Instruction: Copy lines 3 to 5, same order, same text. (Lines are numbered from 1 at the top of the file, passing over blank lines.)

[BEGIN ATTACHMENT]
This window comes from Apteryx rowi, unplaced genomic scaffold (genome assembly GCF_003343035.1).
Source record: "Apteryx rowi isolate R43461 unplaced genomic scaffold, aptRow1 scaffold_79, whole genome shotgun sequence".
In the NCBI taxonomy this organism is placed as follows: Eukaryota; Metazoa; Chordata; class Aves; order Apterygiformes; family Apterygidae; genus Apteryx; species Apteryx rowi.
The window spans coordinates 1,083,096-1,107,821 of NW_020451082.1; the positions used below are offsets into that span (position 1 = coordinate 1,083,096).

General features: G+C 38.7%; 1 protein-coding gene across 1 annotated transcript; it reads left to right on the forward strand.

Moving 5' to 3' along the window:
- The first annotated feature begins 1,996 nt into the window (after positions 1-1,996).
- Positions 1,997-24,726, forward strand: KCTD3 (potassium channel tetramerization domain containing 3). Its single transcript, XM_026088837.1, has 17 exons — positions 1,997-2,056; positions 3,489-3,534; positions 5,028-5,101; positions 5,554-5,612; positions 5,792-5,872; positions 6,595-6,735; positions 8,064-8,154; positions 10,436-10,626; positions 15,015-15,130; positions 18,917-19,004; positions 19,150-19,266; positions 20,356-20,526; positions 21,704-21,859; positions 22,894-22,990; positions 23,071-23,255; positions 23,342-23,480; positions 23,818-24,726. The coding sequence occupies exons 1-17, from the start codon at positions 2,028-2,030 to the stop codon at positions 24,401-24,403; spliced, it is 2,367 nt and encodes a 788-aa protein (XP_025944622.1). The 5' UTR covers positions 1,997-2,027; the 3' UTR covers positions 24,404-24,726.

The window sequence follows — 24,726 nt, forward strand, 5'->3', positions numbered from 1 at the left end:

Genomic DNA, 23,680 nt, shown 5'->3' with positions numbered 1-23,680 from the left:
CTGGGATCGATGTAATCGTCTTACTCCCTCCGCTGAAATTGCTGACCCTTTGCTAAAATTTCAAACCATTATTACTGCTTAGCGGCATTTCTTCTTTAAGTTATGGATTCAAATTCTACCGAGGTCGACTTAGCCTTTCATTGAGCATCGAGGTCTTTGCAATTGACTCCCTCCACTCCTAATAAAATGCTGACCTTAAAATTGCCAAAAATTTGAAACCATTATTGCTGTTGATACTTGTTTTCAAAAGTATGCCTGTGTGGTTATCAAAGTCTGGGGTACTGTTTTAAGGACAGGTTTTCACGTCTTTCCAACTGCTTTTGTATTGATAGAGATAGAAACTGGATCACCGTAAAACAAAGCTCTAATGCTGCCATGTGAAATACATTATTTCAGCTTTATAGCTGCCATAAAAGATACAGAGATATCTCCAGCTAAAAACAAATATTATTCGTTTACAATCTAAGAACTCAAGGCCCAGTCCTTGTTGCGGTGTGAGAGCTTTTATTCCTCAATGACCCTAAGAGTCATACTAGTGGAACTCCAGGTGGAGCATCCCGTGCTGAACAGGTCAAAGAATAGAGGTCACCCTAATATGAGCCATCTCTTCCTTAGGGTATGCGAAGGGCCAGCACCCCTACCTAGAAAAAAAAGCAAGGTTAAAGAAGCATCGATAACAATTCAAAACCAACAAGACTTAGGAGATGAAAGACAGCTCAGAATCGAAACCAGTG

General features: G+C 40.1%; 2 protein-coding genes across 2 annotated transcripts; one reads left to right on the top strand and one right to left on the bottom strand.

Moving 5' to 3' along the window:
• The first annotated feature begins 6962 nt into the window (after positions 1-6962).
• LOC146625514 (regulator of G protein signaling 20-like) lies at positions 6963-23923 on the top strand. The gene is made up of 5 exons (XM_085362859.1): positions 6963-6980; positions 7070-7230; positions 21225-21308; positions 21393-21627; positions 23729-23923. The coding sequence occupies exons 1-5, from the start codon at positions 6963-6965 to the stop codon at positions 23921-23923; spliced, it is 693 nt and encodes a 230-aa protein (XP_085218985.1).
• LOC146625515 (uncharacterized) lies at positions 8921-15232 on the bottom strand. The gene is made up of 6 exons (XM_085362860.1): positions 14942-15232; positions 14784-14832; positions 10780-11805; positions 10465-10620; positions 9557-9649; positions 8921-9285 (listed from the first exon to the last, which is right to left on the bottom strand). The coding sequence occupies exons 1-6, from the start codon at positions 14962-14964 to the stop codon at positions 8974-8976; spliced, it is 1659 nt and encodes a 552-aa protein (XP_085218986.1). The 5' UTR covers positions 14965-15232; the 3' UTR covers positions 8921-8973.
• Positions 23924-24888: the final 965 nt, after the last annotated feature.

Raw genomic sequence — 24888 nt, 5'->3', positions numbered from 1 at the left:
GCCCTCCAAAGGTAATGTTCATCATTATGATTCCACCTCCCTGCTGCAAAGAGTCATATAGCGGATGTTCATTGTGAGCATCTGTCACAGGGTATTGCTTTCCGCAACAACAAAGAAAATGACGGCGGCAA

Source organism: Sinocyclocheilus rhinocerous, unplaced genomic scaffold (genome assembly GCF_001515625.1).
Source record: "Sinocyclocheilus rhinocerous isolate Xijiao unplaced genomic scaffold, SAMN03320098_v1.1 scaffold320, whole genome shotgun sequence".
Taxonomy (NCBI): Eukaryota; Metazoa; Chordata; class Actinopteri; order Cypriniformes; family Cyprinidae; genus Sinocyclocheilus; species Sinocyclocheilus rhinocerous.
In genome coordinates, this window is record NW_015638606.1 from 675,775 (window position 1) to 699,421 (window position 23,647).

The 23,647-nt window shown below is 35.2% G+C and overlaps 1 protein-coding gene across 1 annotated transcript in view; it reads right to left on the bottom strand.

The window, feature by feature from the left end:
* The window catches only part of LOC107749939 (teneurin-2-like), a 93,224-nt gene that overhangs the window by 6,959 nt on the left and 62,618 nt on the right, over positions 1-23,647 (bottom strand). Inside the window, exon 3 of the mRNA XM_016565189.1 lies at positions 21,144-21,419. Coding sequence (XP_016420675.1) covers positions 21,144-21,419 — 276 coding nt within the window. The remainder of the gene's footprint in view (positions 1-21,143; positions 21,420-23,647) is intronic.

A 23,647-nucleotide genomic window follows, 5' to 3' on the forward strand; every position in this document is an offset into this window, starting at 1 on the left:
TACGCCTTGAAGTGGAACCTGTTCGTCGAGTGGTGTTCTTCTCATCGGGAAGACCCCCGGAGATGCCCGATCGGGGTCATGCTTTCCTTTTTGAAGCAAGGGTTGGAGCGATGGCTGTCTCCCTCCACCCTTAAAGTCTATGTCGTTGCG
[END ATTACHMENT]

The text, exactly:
In the NCBI taxonomy this organism is placed as follows: Eukaryota; Metazoa; Chordata; class Aves; order Apterygiformes; family Apterygidae; genus Apteryx; species Apteryx rowi.
The window spans coordinates 1,083,096-1,107,821 of NW_020451082.1; the positions used below are offsets into that span (position 1 = coordinate 1,083,096).

General features: G+C 38.7%; 1 protein-coding gene across 1 annotated transcript; it reads left to right on the forward strand.